Brexit bear market: how low could the FTSE 100 go?

union jack flag and iconic Big Ben at the palace of Westminster, London
union jack flag and iconic Big Ben at the palace of Westminster, London

These are nervous times for investors and no doubt many will be wondering if their money would be safer in cash. I wrote back in November that the Brexit turmoil was likely to cause an extended period of instability. At the time I recommended watching it play out and keeping an eye out for bargains, and sure enough things have continued to look bleak and the stock market has thrown up many discounts. But is there worse to come?

A spectre looming

The current bear market seems predominantly concerned with the execution of Brexit. There are other international factors at play but there is more going on than can be discussed in this article.

As the situation has become more protracted the FTSE 100 has fallen to discount in the increasing chance of a no-deal. If we crash out without a deal, there would undoubtedly be some disruption that would cause investors to panic and sell. However from reading companies’ projections, most are confident that while trading may be affected in the short term, the long-term outlook is still positive overall.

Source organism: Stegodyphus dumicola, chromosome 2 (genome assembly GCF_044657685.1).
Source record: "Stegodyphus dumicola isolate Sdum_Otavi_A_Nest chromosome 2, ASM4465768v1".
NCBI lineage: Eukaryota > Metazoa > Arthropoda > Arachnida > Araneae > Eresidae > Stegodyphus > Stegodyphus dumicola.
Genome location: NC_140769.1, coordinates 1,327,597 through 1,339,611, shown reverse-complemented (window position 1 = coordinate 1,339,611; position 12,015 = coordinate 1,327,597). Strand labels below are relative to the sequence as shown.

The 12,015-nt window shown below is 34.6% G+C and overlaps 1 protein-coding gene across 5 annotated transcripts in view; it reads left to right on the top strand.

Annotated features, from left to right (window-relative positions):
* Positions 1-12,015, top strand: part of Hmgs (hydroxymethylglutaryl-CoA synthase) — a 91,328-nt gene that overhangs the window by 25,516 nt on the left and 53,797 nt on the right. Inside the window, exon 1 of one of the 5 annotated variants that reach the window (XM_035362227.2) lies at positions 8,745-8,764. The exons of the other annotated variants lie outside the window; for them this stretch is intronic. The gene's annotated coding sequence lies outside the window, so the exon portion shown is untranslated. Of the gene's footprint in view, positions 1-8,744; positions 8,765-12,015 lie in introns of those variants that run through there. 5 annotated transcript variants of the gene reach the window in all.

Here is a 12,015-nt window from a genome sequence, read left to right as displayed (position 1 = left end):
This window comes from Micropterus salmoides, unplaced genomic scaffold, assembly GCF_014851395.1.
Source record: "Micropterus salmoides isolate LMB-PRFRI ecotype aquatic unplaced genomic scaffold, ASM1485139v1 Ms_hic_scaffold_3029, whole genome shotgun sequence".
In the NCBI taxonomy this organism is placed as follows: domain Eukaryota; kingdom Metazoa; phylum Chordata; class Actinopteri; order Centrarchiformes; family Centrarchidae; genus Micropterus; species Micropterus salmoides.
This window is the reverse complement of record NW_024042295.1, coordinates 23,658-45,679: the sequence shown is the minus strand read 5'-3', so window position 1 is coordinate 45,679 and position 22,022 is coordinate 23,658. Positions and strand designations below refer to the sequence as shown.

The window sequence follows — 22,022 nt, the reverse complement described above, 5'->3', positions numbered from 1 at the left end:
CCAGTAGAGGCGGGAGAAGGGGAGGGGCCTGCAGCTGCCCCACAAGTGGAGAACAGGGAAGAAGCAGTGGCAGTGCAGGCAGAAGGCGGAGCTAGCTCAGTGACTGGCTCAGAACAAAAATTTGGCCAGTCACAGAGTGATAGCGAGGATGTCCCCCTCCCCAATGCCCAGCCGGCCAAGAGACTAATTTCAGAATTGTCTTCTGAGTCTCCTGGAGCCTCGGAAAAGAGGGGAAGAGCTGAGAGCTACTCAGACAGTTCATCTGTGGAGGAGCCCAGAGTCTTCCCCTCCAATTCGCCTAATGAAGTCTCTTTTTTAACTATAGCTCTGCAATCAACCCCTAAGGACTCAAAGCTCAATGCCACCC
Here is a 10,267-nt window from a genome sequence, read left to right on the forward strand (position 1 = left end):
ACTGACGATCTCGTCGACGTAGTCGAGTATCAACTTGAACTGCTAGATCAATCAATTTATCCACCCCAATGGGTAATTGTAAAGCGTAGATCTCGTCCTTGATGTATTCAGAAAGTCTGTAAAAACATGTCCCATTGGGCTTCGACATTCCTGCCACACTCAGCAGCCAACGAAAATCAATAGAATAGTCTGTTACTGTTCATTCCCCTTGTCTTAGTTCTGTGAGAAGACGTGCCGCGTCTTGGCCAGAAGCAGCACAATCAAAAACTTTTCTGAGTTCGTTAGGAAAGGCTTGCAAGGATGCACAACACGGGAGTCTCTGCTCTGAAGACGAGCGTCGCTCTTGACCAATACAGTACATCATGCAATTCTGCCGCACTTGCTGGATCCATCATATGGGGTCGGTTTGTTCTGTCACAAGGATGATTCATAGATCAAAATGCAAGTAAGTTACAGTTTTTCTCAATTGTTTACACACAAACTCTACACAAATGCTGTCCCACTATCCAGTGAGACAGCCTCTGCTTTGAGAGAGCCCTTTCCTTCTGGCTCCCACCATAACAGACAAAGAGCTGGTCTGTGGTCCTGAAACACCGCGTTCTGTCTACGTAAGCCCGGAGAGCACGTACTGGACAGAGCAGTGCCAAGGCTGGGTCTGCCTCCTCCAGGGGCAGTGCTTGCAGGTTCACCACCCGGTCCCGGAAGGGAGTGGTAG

I believe that we will agree a deal before the Brexit deadline (after all both sides want a deal in place), but when it comes to share investing, it’s best to take clues from the market ahead of your own judgement. At the moment there are few signs that things will be turning around imminently.

Is now the time to buy?

One of my favourite descriptions of the stock market is by Warren Buffett who refers to it as “Mr Market”. He says it has “incurable emotional problems” and swings wildly between euphoria and depression. The more depressed Mr Market is, the better the buying opportunities there are available.

The reason this personality exists is because of the dynamics of supply and demand. When there is a lot of bad news about and prices are falling, people become emotional and want to sell. Few want to buy an asset with a price that is falling but lots want to sell, so the price comes under enormous pressure. Even if there are not a lot of sellers, a lack of buyers can cause a stock price to plummet on low volume.

Are stocks cheap?

There have been suggestions for the last few years that the stock market has been headed for a correction, which entails a pullback in share prices, but not on the scale of a crash. Yet while prices may have become expensive in the US I think the UK has mostly remained fairly priced.

The forward looking price-to-earnings ratio (P/E) for the FTSE 100 is currently below 12, the last time it was this low was back in 2013. This is a better indicator of the value of the FTSE 100 than looking at the price as the P/E takes into account the earnings of companies. And while value investors may be buying at these levels but growth and momentum investors are probably staying cautious.

So what do I think this all means? Well, I feel that stocks are cheap, but I wouldn’t rush to buy as I also think they could get cheaper. I won’t predict just how low the Footsie could go but the factors causing the market to slip are unresolved and I don’t expect to see a reversal until the story changes.

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